1910s' brains revisited. Cortical complexity in early 20th century patients with intellectual disability or with dementia praecox

A.-L. Sandu, M-L Paillère Martinot, E. Artiges, J.-L. Martinot

Research output: Contribution to journalArticle

4 Citations (Scopus)

Abstract

OBJECTIVE: The idea of cortical surface anomalies in subjects with intellectual disability (mental retardation) and schizophrenia can be traced back to early 20th century qualitative observations. Since it is unknown whether modern quantitative measures of cortical complexity and folding would retrieve those early empirical observations, we measured fractal dimension and sulcal span index in photographs of human brains taken in the 1910's.

METHOD: Brain photographs were compared between 36 patients with mental retardation and 21 patients with dementia praecox for the fractal dimension and sulcal span index. Also, a mental retardation subgroup with no-or-non-understandable speech (n = 12) was compared with a subgroup with comprehensible speech (n = 23).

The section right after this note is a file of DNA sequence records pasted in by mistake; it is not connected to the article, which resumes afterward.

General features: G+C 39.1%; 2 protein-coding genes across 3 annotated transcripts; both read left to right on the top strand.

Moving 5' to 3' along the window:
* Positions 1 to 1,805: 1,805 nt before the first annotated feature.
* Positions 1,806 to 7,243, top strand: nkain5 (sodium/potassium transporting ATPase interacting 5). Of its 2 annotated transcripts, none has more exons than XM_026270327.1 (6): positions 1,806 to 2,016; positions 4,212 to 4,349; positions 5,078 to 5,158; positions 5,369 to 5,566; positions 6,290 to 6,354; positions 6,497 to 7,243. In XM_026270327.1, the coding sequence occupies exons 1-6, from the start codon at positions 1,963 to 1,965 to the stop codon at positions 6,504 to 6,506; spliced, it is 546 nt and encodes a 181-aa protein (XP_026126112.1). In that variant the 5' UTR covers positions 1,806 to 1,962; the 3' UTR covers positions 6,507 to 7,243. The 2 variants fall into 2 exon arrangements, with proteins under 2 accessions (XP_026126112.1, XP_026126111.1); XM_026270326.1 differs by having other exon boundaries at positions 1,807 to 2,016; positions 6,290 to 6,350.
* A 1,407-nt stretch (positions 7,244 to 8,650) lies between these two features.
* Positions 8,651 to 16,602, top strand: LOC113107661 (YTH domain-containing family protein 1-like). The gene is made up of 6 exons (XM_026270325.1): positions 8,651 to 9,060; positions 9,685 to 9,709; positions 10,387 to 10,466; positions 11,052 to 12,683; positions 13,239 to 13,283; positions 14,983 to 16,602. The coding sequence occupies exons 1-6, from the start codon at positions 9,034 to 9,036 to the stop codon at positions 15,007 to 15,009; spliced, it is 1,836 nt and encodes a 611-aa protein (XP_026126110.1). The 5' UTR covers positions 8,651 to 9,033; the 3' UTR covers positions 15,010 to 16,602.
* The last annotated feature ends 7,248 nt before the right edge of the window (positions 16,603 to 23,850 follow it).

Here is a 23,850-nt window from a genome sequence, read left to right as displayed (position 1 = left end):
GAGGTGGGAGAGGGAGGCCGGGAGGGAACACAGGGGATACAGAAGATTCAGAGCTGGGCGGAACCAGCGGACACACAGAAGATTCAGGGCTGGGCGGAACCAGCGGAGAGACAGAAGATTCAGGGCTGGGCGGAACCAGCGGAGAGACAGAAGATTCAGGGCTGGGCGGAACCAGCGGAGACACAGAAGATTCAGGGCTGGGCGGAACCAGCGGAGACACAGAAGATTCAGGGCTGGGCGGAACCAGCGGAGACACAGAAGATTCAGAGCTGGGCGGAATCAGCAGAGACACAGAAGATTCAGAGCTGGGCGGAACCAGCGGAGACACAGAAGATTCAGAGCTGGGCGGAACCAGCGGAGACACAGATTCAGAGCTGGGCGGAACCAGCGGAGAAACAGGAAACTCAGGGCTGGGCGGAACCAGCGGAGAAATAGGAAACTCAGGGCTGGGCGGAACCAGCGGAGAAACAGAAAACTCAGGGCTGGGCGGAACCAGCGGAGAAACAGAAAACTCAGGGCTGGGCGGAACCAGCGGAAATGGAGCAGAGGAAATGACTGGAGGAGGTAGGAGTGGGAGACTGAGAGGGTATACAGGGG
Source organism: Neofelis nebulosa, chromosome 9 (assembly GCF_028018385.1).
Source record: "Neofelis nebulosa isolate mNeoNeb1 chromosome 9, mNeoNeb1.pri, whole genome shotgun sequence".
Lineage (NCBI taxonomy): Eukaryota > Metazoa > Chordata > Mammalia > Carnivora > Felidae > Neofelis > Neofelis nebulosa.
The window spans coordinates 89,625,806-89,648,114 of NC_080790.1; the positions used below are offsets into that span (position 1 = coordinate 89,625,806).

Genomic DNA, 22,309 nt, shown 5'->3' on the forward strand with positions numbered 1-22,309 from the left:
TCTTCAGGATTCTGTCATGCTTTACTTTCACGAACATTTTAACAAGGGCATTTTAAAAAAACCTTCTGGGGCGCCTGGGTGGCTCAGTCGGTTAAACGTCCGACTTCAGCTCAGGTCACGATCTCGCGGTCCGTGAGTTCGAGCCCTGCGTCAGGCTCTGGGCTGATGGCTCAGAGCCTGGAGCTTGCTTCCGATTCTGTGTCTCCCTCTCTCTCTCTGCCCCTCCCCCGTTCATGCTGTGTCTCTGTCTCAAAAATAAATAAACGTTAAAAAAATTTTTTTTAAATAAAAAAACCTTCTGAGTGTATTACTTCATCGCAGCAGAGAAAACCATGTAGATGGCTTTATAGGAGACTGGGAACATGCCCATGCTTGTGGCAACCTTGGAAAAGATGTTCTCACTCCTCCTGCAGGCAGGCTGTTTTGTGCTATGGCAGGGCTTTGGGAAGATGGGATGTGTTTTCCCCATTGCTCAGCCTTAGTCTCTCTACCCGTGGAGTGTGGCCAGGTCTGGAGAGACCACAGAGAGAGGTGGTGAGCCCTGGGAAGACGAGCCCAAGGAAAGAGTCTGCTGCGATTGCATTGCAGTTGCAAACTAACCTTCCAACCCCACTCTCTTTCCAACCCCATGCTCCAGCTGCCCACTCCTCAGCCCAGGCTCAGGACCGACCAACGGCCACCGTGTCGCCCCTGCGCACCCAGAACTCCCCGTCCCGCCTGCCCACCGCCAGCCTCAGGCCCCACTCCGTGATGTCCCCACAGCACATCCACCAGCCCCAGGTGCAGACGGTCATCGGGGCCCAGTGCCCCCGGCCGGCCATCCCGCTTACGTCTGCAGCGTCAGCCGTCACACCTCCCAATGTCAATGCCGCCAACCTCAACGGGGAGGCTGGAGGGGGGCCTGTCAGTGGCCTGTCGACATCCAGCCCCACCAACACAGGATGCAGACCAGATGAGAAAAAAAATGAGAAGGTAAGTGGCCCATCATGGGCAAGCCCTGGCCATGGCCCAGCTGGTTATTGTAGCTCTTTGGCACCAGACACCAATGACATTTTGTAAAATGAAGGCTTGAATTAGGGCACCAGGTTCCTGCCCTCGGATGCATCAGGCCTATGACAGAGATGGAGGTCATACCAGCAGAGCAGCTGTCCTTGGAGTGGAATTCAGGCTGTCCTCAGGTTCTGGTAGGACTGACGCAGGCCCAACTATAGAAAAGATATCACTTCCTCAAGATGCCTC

RESULTS: Mental retardation group had a lower whole-brain fractal dimension than dementia praecox, and a higher sulcal span index in left posterior cortex. The mental retardation subgroup with comprehensible speech had a lower fractal dimension in left hemisphere than the subgroup with no-or-non-understandable speech and a lower sulcal index in left posterior cortex.

CONCLUSION: Measures of cortical complexity and folding suggest differences between mental retardation and dementia praecox, and regional variations according to language abilities in mental retardation. The findings provide a unique picture of cortical surface changes in their original untreated form, one century ago.

Original languageEnglish
Pages (from-to)227-237
Number of pages11
JournalActa Psychiatrica Scandinavica
Volume130
Issue number3
Early online date18 Aug 2014
DOIs
Publication statusPublished - Sep 2014

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Keywords

  • mental retardation
  • schizophrenia
  • cortical complexity
  • sulcal span index
  • pervasive development disorders

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